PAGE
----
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Reflecting on our teaching practice to bring about a more student-centred approach to learning and promote “deeper” learning by the students

Authors: Alan O'Donnell - Niall Delaney


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5 Moving from lecturer-centred to student-centred

When we initially reflected on the current teaching and learning in the theory elements of the Carpentry and Joinery programme, and with compiled student feedback, we found the approach to teaching and learning is lecturer-centred.

5.1 Lecturer-centred

There is an emphasis on specific information and how it can be asked in a question. There is a concentration on cognitive learning outcomes. The studentsí goal is the memorisation of information most likely on the exam. Students expect lecturers to teach them what's required to pass the test and became the passive recipients of information. A summative examination is used to assess students learning. The lessons taught are group-paced, designed for an 'average' student. The information is organised and presented by the lecturer. There is little or no facility for formative feedback within the theory teaching. While this is highlighting the elements of teacher centred learning reference, it by no means suggests that it was the only pedagogy being employed by lecturers. Blended mixes of differing strategies are used; but the curriculum, the timescale and the assessment lean towards this model.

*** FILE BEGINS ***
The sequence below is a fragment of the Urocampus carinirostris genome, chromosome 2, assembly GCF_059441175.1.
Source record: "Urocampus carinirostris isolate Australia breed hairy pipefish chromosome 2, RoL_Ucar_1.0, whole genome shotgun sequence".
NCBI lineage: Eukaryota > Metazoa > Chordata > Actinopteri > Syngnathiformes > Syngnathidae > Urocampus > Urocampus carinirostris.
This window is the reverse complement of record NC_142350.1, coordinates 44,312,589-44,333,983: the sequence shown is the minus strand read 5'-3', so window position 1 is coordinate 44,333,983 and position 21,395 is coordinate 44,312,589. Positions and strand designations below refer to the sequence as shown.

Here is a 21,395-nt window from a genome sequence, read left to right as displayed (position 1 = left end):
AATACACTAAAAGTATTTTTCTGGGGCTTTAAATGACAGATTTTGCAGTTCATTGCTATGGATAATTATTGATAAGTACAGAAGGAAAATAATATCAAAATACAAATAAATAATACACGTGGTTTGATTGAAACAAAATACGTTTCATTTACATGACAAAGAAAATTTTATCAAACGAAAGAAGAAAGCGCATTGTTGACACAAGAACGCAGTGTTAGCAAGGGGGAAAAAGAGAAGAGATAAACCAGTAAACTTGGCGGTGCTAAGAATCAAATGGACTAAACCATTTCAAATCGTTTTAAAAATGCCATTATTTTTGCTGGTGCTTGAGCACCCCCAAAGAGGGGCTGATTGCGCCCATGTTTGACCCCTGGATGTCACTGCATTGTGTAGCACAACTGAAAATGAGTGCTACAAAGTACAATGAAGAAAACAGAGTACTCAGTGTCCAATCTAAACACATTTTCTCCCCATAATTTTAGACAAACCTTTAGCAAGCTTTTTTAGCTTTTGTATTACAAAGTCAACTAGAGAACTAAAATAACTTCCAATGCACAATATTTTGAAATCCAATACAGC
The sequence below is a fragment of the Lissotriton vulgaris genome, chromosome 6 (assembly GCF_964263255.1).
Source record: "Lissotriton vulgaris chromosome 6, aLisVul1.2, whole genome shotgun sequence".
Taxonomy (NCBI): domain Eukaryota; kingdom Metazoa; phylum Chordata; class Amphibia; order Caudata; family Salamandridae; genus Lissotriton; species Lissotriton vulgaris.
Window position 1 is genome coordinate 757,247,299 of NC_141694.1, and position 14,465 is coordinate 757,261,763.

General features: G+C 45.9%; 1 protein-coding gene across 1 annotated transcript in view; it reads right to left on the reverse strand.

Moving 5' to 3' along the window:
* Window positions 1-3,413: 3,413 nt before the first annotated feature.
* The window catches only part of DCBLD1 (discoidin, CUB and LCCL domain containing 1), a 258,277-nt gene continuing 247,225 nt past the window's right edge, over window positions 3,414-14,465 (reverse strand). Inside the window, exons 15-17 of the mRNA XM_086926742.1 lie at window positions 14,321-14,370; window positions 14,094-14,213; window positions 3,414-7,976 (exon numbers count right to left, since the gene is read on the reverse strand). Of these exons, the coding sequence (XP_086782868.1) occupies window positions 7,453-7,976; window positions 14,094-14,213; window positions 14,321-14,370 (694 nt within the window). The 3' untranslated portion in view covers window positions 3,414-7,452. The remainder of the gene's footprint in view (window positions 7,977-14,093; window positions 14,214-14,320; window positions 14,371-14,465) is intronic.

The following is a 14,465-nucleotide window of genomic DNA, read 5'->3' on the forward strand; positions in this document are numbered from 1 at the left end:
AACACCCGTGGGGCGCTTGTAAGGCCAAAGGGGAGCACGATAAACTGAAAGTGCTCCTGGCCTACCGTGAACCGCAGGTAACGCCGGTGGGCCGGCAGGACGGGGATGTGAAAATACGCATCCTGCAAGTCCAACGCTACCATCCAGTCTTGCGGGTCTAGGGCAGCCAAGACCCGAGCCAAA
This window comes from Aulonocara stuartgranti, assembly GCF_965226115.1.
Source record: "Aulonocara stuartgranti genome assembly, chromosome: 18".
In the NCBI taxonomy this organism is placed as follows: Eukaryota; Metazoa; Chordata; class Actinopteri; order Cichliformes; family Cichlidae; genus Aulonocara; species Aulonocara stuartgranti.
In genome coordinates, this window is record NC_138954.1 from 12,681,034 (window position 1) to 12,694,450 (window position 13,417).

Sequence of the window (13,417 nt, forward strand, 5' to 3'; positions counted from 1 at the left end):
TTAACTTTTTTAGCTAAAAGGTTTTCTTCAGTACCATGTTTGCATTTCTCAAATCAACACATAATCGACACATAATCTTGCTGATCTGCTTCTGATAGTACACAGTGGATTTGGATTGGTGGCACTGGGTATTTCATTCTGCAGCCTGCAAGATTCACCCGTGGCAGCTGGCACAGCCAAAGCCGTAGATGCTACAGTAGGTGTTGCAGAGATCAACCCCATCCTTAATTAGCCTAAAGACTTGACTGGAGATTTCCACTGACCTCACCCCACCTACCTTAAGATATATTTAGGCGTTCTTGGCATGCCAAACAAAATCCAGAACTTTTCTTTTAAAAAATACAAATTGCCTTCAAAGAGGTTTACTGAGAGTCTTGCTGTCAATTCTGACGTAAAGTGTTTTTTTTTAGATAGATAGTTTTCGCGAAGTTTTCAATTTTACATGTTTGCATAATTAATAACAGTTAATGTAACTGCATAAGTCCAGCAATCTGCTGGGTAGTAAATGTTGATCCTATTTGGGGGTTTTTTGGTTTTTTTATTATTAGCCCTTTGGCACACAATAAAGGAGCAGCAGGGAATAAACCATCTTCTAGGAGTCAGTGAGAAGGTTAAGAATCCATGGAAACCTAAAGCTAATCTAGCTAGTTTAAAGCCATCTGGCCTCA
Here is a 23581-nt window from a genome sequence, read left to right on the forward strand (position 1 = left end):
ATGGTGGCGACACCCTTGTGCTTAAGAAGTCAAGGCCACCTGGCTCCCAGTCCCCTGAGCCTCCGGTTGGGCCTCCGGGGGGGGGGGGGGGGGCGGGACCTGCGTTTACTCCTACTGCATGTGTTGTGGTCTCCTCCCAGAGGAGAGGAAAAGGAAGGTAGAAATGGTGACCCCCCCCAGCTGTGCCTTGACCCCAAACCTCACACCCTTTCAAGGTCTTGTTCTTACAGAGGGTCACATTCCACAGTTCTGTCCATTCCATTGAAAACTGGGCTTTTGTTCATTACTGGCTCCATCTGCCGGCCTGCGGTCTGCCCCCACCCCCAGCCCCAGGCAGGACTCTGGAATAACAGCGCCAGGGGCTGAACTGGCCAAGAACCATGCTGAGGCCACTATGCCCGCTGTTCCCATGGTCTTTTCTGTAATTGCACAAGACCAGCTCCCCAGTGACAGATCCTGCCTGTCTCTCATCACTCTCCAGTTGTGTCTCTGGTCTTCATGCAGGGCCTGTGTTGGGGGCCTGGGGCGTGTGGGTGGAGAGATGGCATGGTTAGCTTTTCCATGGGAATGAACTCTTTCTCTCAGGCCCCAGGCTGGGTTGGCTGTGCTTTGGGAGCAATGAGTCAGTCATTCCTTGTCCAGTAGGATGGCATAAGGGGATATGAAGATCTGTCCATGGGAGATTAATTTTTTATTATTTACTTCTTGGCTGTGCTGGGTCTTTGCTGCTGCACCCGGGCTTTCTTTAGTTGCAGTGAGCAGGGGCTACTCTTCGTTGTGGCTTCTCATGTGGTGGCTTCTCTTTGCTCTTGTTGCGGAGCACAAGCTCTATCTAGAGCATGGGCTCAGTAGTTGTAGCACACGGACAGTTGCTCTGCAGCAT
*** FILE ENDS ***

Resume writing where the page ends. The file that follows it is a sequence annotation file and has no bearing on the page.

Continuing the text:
5.2 Moving the focus

From the strategies that were developed, the teaching moved towards a student centred focus. The rationale to change the assessment was to promote a broader range of knowledge and skills. The proposed change was to promote higher order thinking skills like problem-solving, where the student had to demonstrate a greater understanding and application of knowledge than the current prescribed exam format.

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